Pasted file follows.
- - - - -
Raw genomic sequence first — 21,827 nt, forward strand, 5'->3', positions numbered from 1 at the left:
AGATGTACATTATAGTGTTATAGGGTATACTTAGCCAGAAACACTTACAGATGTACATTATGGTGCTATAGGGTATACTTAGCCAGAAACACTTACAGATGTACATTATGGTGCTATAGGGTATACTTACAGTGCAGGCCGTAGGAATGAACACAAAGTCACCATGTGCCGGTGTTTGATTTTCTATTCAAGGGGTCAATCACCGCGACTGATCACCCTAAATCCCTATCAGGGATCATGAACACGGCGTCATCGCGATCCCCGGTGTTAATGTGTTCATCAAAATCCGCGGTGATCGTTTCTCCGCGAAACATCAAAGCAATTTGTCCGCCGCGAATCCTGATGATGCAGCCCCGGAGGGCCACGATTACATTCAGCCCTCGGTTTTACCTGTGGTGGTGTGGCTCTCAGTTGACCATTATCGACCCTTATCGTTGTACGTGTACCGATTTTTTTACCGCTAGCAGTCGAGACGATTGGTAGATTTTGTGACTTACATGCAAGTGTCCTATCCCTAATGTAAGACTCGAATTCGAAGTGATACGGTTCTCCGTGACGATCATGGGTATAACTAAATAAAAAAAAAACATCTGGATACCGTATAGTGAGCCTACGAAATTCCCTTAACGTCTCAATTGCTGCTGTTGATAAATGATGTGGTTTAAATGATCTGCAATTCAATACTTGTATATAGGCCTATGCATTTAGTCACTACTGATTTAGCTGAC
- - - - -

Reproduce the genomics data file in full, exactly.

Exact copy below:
Raw genomic sequence first — 21,827 nt, forward strand, 5'->3', positions numbered from 1 at the left:
AGATGTACATTATAGTGTTATAGGGTATACTTAGCCAGAAACACTTACAGATGTACATTATGGTGCTATAGGGTATACTTAGCCAGAAACACTTACAGATGTACATTATGGTGCTATAGGGTATACTTACAGTGCAGGCCGTAGGAATGAACACAAAGTCACCATGTGCCGGTGTTTGATTTTCTATTCAAGGGGTCAATCACCGCGACTGATCACCCTAAATCCCTATCAGGGATCATGAACACGGCGTCATCGCGATCCCCGGTGTTAATGTGTTCATCAAAATCCGCGGTGATCGTTTCTCCGCGAAACATCAAAGCAATTTGTCCGCCGCGAATCCTGATGATGCAGCCCCGGAGGGCCACGATTACATTCAGCCCTCGGTTTTACCTGTGGTGGTGTGGCTCTCAGTTGACCATTATCGACCCTTATCGTTGTACGTGTACCGATTTTTTTACCGCTAGCAGTCGAGACGATTGGTAGATTTTGTGACTTACATGCAAGTGTCCTATCCCTAATGTAAGACTCGAATTCGAAGTGATACGGTTCTCCGTGACGATCATGGGTATAACTAAATAAAAAAAAAACATCTGGATACCGTATAGTGAGCCTACGAAATTCCCTTAACGTCTCAATTGCTGCTGTTGATAAATGATGTGGTTTAAATGATCTGCAATTCAATACTTGTATATAGGCCTATGCATTTAGTCACTACTGATTTAGCTGAC